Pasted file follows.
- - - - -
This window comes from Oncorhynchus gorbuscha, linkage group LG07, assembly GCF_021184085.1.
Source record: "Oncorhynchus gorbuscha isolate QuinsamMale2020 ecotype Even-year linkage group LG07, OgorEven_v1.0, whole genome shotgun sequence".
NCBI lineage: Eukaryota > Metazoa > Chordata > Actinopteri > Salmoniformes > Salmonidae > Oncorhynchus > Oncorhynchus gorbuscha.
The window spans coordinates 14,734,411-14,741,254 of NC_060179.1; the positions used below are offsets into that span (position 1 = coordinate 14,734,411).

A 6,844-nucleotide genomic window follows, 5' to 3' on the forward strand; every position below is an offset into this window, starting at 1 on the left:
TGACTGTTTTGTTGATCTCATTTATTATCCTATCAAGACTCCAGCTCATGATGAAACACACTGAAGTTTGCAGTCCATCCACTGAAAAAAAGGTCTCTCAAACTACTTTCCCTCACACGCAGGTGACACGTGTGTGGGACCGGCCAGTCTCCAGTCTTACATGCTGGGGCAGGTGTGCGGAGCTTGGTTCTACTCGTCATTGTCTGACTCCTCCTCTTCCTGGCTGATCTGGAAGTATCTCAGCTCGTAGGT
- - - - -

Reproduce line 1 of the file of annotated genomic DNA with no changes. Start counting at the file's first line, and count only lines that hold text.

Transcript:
This window comes from Oncorhynchus gorbuscha, linkage group LG07, assembly GCF_021184085.1.